More than a decade after the fall of the Berlin Wall, the last
great vestige of the cold war in Asia may be about to crumble.
The leaders of North and South Korea will hold an unprecedented
summit set for the middle of June, the two countries announced
yesterday. The North-South meeting would take place just days before
the 50th anniversary of the outbreak of the fighting that solidified
the division of the Korean peninsula, and the two sides technically
remain at war.
Roughly 37,000 US troops help deter conflict along the world's
most-militarized border. But when South Korean President Kim Dae
Jung travels to Pyongyang, the North's capital, for talks with its
leader Kim Jong Il, the result could be "epochmaking," in the words
of the normally restrained Japanese foreign minister.
Although there is reason for ample skepticism at this early
juncture, a summit meeting could lay the groundwork for an eventual
Korean unification, which would have profound implications in
The questions over North Korea's long-range missile and nuclear
weapons research might be resolved, and the US might have to rethink
the role of its 100,000 troops in the region. Millions of families
separated by the Korean War could be reunited.
Most urgently aid from South Korea and other countries could
solve North Korea's economic crisis. Humanitarian aid from private
groups and the United Nations World Food Program have served to prop
up the North Korean regime and help the most needy, but the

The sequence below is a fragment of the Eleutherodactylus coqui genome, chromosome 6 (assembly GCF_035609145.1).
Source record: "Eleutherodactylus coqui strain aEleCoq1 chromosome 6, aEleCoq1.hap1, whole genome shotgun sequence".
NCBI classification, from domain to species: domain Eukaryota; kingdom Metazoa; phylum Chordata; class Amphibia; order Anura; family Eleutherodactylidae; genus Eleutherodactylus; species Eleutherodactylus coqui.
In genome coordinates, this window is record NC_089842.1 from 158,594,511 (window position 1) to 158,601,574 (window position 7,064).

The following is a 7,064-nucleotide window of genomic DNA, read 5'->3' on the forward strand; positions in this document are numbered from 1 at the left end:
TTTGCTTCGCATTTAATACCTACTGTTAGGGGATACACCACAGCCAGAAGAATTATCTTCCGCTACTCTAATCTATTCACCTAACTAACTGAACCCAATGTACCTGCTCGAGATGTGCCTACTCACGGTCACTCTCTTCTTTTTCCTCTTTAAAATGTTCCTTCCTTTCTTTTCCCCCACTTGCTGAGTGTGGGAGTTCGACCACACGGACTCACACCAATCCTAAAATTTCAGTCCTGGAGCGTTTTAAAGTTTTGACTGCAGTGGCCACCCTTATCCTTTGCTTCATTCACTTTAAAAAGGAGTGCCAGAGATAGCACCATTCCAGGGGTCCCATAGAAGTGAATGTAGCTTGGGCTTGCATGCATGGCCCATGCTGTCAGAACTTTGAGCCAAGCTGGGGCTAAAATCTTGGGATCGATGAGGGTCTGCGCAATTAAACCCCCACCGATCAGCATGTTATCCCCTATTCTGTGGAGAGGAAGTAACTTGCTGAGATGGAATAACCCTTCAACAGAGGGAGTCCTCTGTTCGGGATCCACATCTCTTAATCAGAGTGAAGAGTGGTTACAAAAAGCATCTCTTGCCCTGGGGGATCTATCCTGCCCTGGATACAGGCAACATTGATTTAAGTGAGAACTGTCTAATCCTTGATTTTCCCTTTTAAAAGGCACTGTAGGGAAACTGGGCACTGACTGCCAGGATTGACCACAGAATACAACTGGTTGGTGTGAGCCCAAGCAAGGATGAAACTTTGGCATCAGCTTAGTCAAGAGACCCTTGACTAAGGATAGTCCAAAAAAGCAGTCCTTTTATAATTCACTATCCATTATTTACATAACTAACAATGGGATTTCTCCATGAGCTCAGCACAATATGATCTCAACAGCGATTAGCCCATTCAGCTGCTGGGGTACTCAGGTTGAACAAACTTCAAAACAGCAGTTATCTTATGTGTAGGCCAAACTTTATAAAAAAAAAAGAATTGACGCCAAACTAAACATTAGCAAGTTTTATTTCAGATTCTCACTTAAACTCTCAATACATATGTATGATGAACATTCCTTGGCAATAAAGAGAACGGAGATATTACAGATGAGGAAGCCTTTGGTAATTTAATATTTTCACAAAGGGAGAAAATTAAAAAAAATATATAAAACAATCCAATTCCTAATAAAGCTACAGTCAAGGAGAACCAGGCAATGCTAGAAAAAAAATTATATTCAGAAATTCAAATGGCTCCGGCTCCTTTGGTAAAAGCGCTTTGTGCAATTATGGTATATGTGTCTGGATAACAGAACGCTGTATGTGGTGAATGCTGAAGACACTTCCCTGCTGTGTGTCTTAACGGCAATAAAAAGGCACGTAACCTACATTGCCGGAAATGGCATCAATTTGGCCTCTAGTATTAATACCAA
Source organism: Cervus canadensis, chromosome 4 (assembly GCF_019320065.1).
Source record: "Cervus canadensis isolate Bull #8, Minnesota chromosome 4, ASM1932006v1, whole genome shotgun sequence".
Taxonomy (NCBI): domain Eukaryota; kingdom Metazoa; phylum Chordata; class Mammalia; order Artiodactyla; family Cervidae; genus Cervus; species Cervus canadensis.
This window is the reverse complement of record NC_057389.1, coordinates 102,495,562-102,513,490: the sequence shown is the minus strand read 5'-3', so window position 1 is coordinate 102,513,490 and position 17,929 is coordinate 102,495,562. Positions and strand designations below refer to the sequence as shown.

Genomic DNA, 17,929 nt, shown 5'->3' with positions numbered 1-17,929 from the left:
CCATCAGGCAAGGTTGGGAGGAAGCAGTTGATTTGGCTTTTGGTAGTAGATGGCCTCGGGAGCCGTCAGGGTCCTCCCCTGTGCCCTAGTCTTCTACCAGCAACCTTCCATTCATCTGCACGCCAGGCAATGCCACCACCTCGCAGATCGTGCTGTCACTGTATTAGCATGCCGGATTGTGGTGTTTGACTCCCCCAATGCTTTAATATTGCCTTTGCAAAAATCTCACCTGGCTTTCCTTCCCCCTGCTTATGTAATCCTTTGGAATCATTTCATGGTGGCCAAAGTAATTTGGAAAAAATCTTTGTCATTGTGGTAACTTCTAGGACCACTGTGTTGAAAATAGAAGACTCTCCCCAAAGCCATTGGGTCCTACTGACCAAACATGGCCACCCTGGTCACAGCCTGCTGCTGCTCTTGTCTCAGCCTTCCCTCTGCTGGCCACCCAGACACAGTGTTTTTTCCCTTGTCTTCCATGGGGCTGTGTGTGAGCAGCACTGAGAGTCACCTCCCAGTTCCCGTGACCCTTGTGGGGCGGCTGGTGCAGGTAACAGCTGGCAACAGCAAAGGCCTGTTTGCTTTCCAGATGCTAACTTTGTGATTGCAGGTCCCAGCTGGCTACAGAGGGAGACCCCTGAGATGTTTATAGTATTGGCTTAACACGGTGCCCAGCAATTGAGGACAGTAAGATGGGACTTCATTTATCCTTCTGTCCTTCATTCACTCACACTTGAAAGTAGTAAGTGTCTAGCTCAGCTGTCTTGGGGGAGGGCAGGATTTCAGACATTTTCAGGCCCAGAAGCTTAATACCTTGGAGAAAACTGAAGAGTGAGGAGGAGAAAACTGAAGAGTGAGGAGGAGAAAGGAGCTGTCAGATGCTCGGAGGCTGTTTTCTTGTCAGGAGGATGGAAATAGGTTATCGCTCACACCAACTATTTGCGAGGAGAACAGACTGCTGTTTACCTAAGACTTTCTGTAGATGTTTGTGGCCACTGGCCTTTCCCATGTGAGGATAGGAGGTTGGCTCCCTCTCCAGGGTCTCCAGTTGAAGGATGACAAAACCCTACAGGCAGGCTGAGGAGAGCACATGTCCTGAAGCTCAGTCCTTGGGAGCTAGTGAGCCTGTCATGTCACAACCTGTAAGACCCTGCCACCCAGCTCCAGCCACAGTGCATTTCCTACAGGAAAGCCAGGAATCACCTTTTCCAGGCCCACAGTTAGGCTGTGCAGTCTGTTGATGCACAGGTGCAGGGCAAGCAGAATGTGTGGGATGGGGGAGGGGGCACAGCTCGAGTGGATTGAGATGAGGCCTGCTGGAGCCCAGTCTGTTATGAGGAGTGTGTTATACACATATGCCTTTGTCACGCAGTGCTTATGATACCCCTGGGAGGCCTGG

assistance has not been enough to end chronic food shortages that
have killed an estimated 3 million people.
The announcement, made by South Korea's Unification Ministry and
North Korean state media, comes three days before elections for
South Korea's National Assembly. The news could tilt the vote in
favor of Kim Dae Jung's ruling party in contested districts. In that
sense, the timing of the announcement is a pre-summit gift from the
North's Kim Jong Il to South Korean President Kim.
"I don't think that this is 'the breakthrough,' " says one North
Korea watcher in Seoul who requested anonymity. "The interests of
the two sides [are not] any more reconcilable now than they were
[before]. But the two leaders probably imagine that they can trade
off to mutual advantage in the near term."
North Korea could also change its mind. Just last week, it
canceled an inter-Korean musical concert after accepting $1 million
from the South to put it on. A high-level North Korean official
canceled a trip to the United States last month when Washington
refused to remove his country from its list of terrorist nations.
But promisingly, the North so far has attached no strings to the